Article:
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Lag Ba'Omer

a) Haircut

Regarding haircuts on Lag Ba’Omer, two customs exist in Morocco. The prevalent one, as many Sages write, is to get one’s hair cut and shave on Lag Ba’Omer itself (the thirty-third day of the ‘Omer), unlike what Maran rules to wait until the next day (the thirty-fourth day). (1) However, a second custom follows the opinion of some 'Hakhamim who rule like Maran that one should wait until the thirty-fourth day of the ‘Omer to cut one’s hair. (2) Each person should follow the custom of his family or city. Pious individuals follow the instructions of Arizal and do not have their hair cut until ‘Ereb Shabu’ot. (3)

b) Haircut on ‘Ereb Shabat when Falls on Sunday

For those with the custom to get one’s hair cut or shave on Lag Ba’Omer, when it falls on a Sunday, the custom is to cut one’s hair on the preceding Friday in honor of Shabat. (4)

c) The Night of

The night of Lag Ba’Omer is the hiloula of Ribi Shim’on Bar Yo'hai zy”‘a. Candles made from olive oil and water are lit in the synagogues and houses in honor of the Sadik, especially by people of the 'Hebrat Gomlé 'Hasadim (Society of Good Deeds), whose name is derived from Ribi Shim’on Bar Yo'hai. (5) Many read the Idera Raba and Idera Zutra portions of the Zohar. Some divide them into sections to be read by everyone. Others stay up the entire night reading the Zohar and its tikunim. (6)

~Hareré Kodesh~

(1) This follows the ruling of Rema (493:2). Peri 'Hadash (§493) expresses wonder at those who wait until the thirty-fourth day of the ‘Omer to have their hair cut, as celebrations already take place on the thirty-third day. Additionally, Ribi Ya’akob Raka'h (Peri ‘Es Hadar) writes that the custom of Libya and Tunisia is to shave on the thirty-third day. See Ribi David ‘Obadia (Nahagu Ha’Am, Pesa'h, §48) who confirms that this is the custom of the populace. However, he would tell those who asked him to wait until the thirty-fourth day. See Ribi Yosef Benaim (Noheg Be'Hokhma, p. 49) and Ribi Shelomo ibn Danan s”t (Magen Abot, p. 431, §20) who say this is the custom of Fes and the general Moroccan custom as well. Ribi Yehoshu’a Maman s”t (‘Emek Yehoshu’a as quoted by Magen Abot, p. 423, §9) attests to this being the custom of Meknes. VeZot LiYhuda (§90) by Ribi Yehuda Toledano (Meknes, b. 1780, known as Ribi HaDos) writes that this is the custom and adds that when the thirty-third day falls on Sunday, the custom is to shave and cut one’s hair on Friday in honor of Shabat. Ribi Kalfon HaKohen from Tunisia in Sho-el VeNishal corroborates this, as does Ribi Barukh Esebag in Min'hat Moshé (Sefirat Ha’Omer). The Egyptian custom follows the thirty-third, as per Ribi Refael Aharon Ben Shim’on in Nehar Misrayim (§33a), based on the writings of Ribi Ya’akob Ćastro (Maharikas, c. 1500s) in his sefer ‘Erekh Le'hem (§98) and Aholé Ya’akob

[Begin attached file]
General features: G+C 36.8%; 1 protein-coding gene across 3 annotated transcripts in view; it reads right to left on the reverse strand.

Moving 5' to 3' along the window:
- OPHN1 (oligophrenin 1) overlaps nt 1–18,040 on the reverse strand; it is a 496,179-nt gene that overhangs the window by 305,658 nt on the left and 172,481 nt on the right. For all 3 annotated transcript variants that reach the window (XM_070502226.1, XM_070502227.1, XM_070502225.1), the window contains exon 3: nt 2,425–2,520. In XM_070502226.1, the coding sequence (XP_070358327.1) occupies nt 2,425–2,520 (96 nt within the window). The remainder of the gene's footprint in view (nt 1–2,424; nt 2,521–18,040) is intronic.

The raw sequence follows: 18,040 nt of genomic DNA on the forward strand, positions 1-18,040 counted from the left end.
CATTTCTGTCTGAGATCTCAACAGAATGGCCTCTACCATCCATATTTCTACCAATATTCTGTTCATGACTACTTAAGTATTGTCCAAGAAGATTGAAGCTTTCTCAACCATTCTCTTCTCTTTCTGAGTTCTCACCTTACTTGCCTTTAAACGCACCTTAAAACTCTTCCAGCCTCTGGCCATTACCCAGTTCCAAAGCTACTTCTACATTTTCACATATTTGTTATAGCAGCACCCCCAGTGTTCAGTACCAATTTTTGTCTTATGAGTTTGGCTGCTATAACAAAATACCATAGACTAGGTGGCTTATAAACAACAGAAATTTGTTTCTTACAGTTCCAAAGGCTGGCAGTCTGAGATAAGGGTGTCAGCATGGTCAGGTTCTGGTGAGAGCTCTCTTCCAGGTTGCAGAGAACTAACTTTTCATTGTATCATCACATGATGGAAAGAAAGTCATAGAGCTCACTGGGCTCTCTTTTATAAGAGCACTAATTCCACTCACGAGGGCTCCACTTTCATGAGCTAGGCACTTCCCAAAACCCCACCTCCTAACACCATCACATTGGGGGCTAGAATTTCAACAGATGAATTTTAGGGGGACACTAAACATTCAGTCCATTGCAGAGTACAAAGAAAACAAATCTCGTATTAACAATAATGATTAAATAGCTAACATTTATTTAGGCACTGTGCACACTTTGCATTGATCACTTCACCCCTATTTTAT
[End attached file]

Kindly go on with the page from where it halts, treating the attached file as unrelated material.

(2) This is the ruling of Maran (493:2). Leket HaKema'h (§30, Ribi 'Hayim Messas) and Kisur Shul'han ‘Arukh (Toledano, §441:5) attest to this being the custom. It is further confirmed as the custom of Meknes, Marrakech, and of Spanish Morocco by Ribi Abraham ‘Amar s”t (Magen Abot, p. 411, §493), Ribi David Saba'h s”t (ibid., p. 433, §33), and Ribi Ya’akob Benaim s”t (ibid., p. 427, §69) and Ribi ‘Amram Assayag s”t, respectively.

(3) Heard by Ribi Mordekhai Lebhar s”t from Ribi Yehoshu’a Maman s”t and Ribi ‘Amram Assayag s”t. See also Tebuot Shemesh (§56, p. 108). 

(4) The reason is out of respect for Shabat, which takes precedence in this case over the stringencies of the ‘Omer. See Rema (493:2) and Ribi Yosef Benaim (Noheg Be'Hokhma, p. 49) who also quotes Ribi Aharon Botbol who confirms this custom. He also reports that once, a 'Hakham said that in this scenario the custom is to wait until the actual thirty-third day and Ribi Botbol called him a liar. As for the practice of shaving every Friday during the ‘Omer, the custom nowadays is to be strict and forbid this; see Ribi Yehoshu’a Maman (‘Emek Yehoshu’a, vol. 6, §33). Ribi Yehuda Toledano (ibid.) writes this in the name of Maharikas (ibid.).

(5) See Noheg Be'Hokhma (p. 54). Oil is specifically used because in Hebrew, “SheMeN” forms the acronym “Shabat Mila Nida,” the three misvot through which Ribi Shim’on Bar Yo'hai zy”‘a was able to nullify the evil Emperor Hadrian’s decrees. Regarding the custom to light bonfires on Lag Ba’Omer, see VaYomer Yehuda (vol. 2, p. 112) by Ribi Yehuda Cabessa s”t, who lists seven reasons for this practice.

(6) The day of his hiloula is a great day in the Heavens. The kabalist, Ribi Shim’on Labi (1500s, Spain-Tripoli, Libya), wrote the famous piyut Bar Yo'hai in honor of Ribi Shim’on Bar Yo'hai zy”‘a.

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